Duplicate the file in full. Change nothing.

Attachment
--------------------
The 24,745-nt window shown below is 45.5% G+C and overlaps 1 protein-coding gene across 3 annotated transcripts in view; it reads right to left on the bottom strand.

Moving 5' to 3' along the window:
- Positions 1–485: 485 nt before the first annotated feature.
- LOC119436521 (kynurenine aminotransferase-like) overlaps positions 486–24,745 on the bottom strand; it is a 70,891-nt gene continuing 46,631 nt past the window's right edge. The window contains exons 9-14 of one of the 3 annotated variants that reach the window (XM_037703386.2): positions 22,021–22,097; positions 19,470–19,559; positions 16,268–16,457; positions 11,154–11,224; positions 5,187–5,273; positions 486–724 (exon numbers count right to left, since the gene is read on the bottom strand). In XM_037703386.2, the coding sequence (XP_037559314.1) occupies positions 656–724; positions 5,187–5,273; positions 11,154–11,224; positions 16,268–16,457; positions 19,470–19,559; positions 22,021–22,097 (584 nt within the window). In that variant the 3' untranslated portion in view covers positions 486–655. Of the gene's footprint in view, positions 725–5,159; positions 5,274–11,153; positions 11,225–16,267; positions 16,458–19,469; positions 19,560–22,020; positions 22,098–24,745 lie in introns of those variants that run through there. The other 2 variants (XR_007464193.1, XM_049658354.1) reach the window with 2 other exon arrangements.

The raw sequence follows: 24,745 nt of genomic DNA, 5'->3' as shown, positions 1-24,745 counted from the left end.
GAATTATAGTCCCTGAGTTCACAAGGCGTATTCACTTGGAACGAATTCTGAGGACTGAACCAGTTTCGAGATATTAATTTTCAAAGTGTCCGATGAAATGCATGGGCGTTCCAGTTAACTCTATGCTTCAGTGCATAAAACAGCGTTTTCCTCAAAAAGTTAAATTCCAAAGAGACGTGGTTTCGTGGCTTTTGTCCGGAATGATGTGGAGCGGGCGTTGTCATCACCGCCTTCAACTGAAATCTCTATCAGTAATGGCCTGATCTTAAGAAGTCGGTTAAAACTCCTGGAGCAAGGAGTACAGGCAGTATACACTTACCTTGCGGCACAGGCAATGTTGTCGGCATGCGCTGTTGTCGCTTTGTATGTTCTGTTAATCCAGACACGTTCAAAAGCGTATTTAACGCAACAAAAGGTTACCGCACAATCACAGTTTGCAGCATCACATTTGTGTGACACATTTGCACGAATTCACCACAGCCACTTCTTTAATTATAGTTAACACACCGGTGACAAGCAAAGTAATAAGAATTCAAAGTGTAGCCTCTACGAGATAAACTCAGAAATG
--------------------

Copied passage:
The 24,745-nt window shown below is 45.5% G+C and overlaps 1 protein-coding gene across 3 annotated transcripts in view; it reads right to left on the bottom strand.

Moving 5' to 3' along the window:
- Positions 1–485: 485 nt before the first annotated feature.
- LOC119436521 (kynurenine aminotransferase-like) overlaps positions 486–24,745 on the bottom strand; it is a 70,891-nt gene continuing 46,631 nt past the window's right edge. The window contains exons 9-14 of one of the 3 annotated variants that reach the window (XM_037703386.2): positions 22,021–22,097; positions 19,470–19,559; positions 16,268–16,457; positions 11,154–11,224; positions 5,187–5,273; positions 486–724 (exon numbers count right to left, since the gene is read on the bottom strand). In XM_037703386.2, the coding sequence (XP_037559314.1) occupies positions 656–724; positions 5,187–5,273; positions 11,154–11,224; positions 16,268–16,457; positions 19,470–19,559; positions 22,021–22,097 (584 nt within the window). In that variant the 3' untranslated portion in view covers positions 486–655. Of the gene's footprint in view, positions 725–5,159; positions 5,274–11,153; positions 11,225–16,267; positions 16,458–19,469; positions 19,560–22,020; positions 22,098–24,745 lie in introns of those variants that run through there. The other 2 variants (XR_007464193.1, XM_049658354.1) reach the window with 2 other exon arrangements.

The raw sequence follows: 24,745 nt of genomic DNA, 5'->3' as shown, positions 1-24,745 counted from the left end.
GAATTATAGTCCCTGAGTTCACAAGGCGTATTCACTTGGAACGAATTCTGAGGACTGAACCAGTTTCGAGATATTAATTTTCAAAGTGTCCGATGAAATGCATGGGCGTTCCAGTTAACTCTATGCTTCAGTGCATAAAACAGCGTTTTCCTCAAAAAGTTAAATTCCAAAGAGACGTGGTTTCGTGGCTTTTGTCCGGAATGATGTGGAGCGGGCGTTGTCATCACCGCCTTCAACTGAAATCTCTATCAGTAATGGCCTGATCTTAAGAAGTCGGTTAAAACTCCTGGAGCAAGGAGTACAGGCAGTATACACTTACCTTGCGGCACAGGCAATGTTGTCGGCATGCGCTGTTGTCGCTTTGTATGTTCTGTTAATCCAGACACGTTCAAAAGCGTATTTAACGCAACAAAAGGTTACCGCACAATCACAGTTTGCAGCATCACATTTGTGTGACACATTTGCACGAATTCACCACAGCCACTTCTTTAATTATAGTTAACACACCGGTGACAAGCAAAGTAATAAGAATTCAAAGTGTAGCCTCTACGAGATAAACTCAGAAATG